Speaking on behalf of the book’s editors, Collins described how they had collected articles which illustrate the breadth of Tuviya’s knowledge, the innovative quality of his book, the first-ever Hebrew encyclopedia of medicine and science, and the artistic quality of its illustrations, many of which were reproduced in full color in the new volume.
■ “WHO IS responsible for caring for Israel’s lonely and isolated Holocaust survivors?” asks Jay Shultz, the founder of the Adopt-a-Safta organization.” We should all be,” he says.
Even though there are numerous organizations that support and care for Holocaust survivors, too many elderly survivors fall through the cracks, and are not cared for or contacted by any organization. Adopt-a-Safta pairs young people with Holocaust survivors,with whom they spend time in their homes on a regular basis, providing companionship, shopping and help with household chores.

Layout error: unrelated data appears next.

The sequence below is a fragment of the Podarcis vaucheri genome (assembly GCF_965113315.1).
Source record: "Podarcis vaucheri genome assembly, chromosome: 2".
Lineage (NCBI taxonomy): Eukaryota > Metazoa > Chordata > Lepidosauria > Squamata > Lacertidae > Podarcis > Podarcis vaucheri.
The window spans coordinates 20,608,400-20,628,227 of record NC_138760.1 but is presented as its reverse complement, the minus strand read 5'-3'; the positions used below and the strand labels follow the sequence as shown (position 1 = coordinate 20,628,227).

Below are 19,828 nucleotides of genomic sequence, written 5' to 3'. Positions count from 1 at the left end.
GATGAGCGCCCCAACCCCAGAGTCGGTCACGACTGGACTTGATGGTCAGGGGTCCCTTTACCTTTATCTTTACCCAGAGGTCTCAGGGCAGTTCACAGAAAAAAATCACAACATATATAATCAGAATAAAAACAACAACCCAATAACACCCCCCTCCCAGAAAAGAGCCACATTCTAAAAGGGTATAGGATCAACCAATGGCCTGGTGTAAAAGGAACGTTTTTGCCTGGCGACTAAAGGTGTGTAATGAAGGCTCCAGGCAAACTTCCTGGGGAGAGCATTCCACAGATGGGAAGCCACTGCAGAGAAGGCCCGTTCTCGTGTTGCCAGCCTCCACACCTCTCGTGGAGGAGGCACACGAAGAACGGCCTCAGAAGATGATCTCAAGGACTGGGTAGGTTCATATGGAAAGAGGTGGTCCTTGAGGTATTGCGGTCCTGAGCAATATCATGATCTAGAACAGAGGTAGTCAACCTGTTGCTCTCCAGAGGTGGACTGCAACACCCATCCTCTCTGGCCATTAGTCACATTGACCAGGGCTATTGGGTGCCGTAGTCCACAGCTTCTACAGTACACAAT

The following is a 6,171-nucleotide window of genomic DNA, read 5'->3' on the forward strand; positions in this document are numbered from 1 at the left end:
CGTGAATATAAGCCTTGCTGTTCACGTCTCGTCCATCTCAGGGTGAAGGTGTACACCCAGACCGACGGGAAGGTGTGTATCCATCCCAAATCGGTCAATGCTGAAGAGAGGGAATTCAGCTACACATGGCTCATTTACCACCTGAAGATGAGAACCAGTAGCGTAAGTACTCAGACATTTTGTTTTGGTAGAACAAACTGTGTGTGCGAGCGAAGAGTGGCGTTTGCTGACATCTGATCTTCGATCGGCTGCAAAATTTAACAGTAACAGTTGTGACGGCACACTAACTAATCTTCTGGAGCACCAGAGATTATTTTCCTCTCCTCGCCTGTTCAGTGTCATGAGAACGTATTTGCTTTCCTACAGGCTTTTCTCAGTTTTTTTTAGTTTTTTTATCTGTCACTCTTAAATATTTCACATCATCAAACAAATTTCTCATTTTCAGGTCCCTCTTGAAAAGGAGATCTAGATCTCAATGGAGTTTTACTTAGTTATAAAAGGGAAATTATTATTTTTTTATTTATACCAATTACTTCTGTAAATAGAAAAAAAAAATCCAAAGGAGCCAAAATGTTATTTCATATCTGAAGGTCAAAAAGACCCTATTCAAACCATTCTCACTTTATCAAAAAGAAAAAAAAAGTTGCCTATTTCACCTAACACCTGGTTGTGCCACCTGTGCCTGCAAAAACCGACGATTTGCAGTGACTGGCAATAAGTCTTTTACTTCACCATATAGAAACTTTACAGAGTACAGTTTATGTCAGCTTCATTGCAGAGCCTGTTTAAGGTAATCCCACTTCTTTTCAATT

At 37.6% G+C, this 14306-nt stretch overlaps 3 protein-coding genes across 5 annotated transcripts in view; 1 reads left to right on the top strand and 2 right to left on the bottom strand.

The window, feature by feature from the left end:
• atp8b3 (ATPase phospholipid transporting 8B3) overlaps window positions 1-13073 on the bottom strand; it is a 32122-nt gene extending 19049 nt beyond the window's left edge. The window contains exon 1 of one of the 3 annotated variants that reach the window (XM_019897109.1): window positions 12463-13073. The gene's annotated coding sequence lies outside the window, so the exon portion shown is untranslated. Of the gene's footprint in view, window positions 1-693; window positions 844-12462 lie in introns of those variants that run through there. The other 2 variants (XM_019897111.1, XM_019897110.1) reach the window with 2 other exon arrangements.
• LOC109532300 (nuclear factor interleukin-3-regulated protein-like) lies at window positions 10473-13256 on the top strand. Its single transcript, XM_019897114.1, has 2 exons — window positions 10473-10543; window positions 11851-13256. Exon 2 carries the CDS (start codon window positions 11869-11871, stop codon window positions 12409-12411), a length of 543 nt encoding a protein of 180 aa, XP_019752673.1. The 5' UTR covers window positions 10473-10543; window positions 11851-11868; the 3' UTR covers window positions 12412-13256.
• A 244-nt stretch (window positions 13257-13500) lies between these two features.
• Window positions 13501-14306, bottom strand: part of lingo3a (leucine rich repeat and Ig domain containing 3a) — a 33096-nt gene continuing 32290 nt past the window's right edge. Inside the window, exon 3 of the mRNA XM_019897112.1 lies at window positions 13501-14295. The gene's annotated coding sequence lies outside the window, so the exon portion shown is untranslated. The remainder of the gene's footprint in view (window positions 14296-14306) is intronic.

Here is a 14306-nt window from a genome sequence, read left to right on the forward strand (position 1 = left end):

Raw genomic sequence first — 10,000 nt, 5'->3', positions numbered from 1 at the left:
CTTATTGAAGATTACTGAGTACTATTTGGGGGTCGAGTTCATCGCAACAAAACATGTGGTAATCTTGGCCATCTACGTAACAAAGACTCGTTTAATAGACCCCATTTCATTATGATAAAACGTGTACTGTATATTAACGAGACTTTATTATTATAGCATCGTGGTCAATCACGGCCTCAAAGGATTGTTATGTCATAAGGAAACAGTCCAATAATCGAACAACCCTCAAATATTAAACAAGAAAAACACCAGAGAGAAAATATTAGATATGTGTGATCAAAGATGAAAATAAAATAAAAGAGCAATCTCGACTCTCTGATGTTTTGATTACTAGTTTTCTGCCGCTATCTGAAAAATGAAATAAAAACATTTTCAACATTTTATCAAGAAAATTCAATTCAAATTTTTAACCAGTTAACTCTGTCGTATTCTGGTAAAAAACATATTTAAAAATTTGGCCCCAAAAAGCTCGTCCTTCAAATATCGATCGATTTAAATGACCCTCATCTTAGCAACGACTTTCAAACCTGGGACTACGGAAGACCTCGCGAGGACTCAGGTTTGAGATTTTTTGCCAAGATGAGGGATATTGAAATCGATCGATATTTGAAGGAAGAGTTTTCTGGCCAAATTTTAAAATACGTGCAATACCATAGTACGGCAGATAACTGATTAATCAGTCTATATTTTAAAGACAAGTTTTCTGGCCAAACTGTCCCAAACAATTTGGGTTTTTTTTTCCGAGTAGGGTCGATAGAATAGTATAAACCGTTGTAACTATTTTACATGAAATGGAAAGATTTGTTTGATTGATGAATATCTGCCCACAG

While most Holocaust survivors have established families, some are completely alone. And not all those who have families live in the same city or town as their children and grandchildren, and they too are lonely.
For most off the year it’s enough to just visit them, but in winter, they need to be provided with extra blankets, heaters, food and medications. Many of those who live an isolated existence became further isolated during COVID.
Shultz and his team have put together support packages, and are conducting a fundraising campaign to provide for all Holocaust survivors in need.
A donation of $180 will support one winter package. A $3,600 donation will make it possible to support 20 Holocaust survivors. All funds raised will be matched by the Gene and Marlene Epstein Humanitarian Fund. Further details are available on the Adopt-a-Safta Facebook page.
■ WHILE SHULTZ is taking care of Jewish Holocaust survivors, Jonny Daniels, a British-Israeli living in Poland, is taking care of the Righteous Among the Nations.
He travels throughout Poland to find them, and at this time of year, he brings them a large Christmas box of decorations and Christmas culinary delicacies, along with anything else they might need.
Daniels works through the From the Depths organization, which he founded after settling Poland.